Short answer is ‘yes’. You won’t see too many bees setup house on the ground, the odd swarm maybe but this doesn’t last and it doesn’t take long for the scout bees to find an alternative with a bit of height. Some of the reasons are:
- moisture, the ground can be wet and this breeds mould or fungus and encourages bee disease such as nosema
- predators, there are a lot of creatures large and small willing to take bees or their treasure
- better ventilation, bees need this to control humidity and temperature in the hive which is important for brood development and converting nectar to honey
The sky’s the limit for stands, just depends on time and money. You also need to think about what sort of bee predators are in your region, ask the local beekeepers start making a list of the animals and insects who visit your yard as this may affect the design of your stand. Some things to think about deterring are:
- bee eating birds and lizards
- rats and mice
- ants, slugs and praying mantis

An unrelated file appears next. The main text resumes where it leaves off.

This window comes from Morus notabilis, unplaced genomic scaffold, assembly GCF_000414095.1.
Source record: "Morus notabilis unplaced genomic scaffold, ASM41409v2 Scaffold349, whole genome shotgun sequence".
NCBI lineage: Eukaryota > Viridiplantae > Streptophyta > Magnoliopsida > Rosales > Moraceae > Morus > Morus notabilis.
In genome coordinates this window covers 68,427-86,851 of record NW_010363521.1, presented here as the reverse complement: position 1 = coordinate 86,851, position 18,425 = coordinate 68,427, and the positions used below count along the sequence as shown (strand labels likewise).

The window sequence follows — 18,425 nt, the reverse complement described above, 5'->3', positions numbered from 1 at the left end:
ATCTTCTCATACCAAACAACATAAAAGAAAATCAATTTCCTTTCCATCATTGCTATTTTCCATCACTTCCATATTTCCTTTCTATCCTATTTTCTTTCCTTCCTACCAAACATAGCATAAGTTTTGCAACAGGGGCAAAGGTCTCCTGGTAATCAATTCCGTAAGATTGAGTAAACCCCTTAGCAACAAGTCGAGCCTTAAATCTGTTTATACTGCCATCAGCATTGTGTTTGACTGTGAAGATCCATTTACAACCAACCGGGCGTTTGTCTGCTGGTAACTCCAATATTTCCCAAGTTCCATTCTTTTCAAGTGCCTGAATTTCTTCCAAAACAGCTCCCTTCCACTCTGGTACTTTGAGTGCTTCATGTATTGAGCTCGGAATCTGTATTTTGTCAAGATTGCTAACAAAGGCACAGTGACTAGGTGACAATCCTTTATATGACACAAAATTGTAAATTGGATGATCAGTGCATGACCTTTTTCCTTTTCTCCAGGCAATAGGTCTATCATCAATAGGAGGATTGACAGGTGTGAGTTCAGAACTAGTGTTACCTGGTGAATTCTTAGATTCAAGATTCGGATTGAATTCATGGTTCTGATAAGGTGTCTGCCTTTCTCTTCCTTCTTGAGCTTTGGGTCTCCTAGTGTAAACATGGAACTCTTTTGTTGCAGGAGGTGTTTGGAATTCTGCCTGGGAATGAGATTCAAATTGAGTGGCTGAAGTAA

- skunks and racoons
- bears (you may need an electric fence or bear proof enclosure)
Keep the ground clear beneath your hive as best you can, use gravel, concrete, pavers, sand, etc this will help you keep an eye on what’s going on with your bees. You get a lot of information about the health of your hive by observing the entrance and dead on the ground. You may also see the beetle larvae exiting the hive to pupate, telling you its time to act.
Other factors to consider include making sure your stand is not too high, if you have two or three boxes then you will need to inspect and remove these from time to time, preferably without the use of a ladder. Another factor is drainage from the hive, if you have a solid bottom board then your hive should be on a slight slope allowing any rainwater to drain out the entrance, you might like to build this into your stand.
Some sample stands photos from all over.